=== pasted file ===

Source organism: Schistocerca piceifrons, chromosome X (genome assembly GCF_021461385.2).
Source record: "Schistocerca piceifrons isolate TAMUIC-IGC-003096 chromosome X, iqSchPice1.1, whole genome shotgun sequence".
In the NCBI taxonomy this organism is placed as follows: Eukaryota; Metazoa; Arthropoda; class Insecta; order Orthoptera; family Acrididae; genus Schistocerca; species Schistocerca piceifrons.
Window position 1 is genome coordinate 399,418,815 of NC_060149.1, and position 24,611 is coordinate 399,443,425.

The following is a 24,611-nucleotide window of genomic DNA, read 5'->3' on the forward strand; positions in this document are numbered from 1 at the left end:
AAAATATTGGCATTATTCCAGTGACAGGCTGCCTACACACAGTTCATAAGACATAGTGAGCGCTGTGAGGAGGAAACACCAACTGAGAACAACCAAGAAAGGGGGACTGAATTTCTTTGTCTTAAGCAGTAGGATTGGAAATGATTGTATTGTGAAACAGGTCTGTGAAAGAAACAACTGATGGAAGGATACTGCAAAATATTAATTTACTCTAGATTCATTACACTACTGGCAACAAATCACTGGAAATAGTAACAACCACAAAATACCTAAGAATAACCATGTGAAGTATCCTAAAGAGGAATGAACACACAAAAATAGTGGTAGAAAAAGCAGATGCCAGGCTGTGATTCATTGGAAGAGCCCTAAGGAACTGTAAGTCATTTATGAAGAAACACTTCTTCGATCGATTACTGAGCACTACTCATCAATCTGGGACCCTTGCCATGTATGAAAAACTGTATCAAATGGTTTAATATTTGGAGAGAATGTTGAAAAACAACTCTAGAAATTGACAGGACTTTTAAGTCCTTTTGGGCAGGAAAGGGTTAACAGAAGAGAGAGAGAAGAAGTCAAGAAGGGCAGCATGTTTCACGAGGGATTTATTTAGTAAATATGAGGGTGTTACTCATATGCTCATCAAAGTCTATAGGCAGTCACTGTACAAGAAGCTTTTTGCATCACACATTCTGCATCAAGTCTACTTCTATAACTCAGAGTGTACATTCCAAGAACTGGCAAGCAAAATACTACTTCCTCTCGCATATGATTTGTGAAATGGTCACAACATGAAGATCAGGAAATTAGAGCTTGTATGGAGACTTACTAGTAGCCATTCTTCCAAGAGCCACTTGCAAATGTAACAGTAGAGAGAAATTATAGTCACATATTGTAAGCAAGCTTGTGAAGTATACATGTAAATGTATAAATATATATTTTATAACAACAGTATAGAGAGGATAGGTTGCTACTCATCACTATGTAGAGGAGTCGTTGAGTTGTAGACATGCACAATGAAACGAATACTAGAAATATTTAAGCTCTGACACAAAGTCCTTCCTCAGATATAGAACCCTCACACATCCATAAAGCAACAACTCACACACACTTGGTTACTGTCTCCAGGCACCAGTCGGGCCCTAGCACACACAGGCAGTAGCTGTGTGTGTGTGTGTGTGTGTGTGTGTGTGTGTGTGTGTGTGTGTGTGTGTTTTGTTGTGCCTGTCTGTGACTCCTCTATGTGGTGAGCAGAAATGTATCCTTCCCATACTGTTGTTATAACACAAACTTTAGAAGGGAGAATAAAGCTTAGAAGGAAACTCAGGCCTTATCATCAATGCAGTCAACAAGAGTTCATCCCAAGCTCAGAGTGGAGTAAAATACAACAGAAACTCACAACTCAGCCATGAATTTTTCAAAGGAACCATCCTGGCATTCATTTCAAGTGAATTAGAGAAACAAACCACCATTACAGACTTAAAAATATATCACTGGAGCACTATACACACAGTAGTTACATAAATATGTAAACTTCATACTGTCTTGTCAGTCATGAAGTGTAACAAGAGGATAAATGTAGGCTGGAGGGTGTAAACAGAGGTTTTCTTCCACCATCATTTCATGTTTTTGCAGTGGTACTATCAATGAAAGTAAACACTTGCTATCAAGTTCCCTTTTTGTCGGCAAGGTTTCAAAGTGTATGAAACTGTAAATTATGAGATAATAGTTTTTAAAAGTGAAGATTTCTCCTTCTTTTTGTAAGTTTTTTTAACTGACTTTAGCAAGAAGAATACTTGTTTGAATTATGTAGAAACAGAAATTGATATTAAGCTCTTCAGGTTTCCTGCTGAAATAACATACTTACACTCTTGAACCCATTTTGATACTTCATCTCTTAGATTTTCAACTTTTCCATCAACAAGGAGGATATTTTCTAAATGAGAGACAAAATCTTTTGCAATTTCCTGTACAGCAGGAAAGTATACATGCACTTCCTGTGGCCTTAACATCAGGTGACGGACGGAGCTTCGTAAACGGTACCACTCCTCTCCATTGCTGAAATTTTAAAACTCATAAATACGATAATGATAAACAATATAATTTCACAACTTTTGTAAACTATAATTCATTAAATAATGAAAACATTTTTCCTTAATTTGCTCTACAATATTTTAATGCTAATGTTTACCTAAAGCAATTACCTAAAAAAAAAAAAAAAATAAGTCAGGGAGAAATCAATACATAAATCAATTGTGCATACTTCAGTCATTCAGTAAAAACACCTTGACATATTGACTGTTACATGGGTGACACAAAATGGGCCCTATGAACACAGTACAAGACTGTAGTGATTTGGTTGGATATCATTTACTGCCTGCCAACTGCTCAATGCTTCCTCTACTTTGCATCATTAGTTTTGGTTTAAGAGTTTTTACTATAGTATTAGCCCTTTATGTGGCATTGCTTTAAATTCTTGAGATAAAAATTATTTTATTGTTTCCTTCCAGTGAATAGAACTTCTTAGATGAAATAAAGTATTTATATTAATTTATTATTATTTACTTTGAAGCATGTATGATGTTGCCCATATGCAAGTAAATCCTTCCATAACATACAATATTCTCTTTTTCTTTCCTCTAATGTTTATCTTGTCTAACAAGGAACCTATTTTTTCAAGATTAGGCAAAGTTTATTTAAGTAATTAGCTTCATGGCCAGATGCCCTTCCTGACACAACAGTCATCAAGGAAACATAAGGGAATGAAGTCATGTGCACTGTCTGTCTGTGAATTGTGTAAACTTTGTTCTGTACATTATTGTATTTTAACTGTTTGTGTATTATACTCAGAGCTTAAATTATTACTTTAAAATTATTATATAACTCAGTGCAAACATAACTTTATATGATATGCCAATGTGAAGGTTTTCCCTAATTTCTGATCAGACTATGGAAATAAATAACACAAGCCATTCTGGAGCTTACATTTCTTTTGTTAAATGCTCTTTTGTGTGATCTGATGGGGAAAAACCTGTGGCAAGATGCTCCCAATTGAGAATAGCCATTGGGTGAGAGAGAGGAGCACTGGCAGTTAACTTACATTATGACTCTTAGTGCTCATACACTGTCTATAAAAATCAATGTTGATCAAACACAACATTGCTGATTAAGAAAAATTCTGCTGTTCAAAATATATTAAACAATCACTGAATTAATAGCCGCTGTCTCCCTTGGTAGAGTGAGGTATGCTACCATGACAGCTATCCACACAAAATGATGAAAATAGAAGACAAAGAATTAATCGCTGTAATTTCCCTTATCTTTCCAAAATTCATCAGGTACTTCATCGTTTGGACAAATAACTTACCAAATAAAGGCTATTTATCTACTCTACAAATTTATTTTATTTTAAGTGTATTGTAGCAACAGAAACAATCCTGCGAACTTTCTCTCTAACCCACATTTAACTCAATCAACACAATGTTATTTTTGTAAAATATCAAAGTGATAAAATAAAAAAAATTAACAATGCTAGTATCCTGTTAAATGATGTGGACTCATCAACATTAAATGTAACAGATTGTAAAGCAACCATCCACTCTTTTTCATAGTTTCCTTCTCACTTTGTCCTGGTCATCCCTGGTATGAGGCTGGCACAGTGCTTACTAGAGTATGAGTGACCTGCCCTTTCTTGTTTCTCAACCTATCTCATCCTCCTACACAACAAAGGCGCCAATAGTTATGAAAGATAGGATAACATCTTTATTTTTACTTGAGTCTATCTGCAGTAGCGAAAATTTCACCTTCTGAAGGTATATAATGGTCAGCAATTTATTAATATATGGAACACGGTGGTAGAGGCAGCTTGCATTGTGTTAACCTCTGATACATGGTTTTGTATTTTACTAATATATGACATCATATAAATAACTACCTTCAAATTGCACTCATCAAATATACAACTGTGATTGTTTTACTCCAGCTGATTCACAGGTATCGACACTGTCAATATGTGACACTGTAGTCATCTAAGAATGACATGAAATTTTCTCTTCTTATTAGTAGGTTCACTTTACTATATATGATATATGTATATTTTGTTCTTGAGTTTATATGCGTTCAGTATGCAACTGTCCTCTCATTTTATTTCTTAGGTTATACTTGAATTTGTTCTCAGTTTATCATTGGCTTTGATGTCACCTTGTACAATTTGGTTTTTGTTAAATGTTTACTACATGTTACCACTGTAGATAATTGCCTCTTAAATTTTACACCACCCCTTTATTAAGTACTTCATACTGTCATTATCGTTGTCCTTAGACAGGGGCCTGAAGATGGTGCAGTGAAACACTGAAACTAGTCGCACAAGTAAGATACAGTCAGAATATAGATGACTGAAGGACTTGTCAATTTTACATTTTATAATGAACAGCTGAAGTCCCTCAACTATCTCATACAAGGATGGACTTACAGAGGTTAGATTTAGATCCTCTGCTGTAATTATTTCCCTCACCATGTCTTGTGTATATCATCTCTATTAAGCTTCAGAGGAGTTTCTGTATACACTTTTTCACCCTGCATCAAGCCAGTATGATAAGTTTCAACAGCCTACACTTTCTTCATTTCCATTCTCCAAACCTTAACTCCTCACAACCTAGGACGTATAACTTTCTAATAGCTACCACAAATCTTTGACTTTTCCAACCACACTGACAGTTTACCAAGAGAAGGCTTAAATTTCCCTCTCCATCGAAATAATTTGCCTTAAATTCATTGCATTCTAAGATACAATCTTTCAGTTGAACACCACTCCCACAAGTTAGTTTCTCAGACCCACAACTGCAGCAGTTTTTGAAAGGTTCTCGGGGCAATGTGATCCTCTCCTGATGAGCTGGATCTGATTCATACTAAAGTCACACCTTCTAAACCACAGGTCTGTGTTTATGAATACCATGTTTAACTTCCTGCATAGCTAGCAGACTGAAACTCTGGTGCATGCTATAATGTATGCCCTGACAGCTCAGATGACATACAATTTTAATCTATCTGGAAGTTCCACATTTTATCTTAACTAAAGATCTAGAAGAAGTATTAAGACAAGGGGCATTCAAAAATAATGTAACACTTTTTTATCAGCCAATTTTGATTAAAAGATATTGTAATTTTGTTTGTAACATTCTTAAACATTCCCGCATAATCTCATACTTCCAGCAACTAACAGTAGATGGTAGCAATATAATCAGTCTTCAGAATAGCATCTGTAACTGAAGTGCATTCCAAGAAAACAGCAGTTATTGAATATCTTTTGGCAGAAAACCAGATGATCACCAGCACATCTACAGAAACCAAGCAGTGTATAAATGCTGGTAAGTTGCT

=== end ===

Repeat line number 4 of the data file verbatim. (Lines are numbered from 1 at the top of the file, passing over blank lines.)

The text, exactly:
Window position 1 is genome coordinate 399,418,815 of NC_060149.1, and position 24,611 is coordinate 399,443,425.